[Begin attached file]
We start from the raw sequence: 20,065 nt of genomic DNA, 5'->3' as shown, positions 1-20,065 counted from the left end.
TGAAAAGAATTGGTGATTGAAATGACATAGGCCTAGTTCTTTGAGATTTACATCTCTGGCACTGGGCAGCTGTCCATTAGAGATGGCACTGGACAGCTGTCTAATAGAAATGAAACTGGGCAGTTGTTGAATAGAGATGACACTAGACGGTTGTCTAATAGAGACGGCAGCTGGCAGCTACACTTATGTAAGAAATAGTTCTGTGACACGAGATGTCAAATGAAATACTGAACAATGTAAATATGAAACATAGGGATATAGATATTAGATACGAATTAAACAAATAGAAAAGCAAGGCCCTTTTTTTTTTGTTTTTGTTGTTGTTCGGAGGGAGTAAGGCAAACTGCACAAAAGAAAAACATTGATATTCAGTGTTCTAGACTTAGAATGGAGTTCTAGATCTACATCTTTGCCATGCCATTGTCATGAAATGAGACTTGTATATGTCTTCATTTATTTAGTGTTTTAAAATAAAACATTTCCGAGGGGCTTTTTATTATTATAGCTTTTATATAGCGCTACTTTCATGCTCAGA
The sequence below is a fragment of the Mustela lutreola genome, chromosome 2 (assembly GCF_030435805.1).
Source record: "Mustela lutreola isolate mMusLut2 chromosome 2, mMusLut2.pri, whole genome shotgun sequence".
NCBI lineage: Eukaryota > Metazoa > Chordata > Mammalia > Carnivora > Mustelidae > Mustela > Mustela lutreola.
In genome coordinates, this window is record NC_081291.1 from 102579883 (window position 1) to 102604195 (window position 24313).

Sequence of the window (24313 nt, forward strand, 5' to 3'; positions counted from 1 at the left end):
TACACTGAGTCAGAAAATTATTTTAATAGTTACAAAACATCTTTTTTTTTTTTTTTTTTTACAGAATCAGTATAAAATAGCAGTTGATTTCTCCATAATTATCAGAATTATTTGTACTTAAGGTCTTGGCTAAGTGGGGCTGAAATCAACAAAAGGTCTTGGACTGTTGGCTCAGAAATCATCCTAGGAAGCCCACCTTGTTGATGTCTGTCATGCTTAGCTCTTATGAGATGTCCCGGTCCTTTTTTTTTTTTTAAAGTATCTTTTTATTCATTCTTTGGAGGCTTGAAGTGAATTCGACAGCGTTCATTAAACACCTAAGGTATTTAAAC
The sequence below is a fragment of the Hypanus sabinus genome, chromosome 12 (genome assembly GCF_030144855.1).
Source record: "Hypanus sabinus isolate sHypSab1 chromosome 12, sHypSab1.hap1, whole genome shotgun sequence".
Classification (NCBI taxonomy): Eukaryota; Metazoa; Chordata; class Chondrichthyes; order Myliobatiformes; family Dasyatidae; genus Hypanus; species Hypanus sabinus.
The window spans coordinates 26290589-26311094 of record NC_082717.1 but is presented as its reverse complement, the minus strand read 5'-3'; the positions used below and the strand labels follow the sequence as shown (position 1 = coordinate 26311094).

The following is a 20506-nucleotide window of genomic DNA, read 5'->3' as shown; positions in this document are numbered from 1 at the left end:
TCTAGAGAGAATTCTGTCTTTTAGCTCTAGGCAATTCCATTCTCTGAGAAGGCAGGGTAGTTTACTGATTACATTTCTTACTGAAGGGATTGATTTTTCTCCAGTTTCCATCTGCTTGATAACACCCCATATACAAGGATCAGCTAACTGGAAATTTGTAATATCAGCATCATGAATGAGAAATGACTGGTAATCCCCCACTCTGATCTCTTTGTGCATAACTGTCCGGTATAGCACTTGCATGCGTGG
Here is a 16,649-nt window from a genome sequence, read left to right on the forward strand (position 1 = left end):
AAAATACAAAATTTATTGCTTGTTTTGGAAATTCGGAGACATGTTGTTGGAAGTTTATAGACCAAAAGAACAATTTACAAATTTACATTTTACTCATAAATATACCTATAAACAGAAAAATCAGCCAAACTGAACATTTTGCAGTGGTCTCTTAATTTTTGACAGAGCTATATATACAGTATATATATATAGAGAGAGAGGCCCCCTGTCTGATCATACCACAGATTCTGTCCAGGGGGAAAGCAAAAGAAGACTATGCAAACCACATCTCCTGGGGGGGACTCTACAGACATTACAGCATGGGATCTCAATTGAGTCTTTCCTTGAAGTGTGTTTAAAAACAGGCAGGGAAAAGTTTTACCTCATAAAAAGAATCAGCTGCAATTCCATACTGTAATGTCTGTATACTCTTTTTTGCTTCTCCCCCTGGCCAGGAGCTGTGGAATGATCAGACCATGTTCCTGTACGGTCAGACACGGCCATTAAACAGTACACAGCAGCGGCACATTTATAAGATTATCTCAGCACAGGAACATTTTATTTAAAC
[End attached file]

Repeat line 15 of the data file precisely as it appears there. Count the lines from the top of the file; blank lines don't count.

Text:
Here is a 16,649-nt window from a genome sequence, read left to right on the forward strand (position 1 = left end):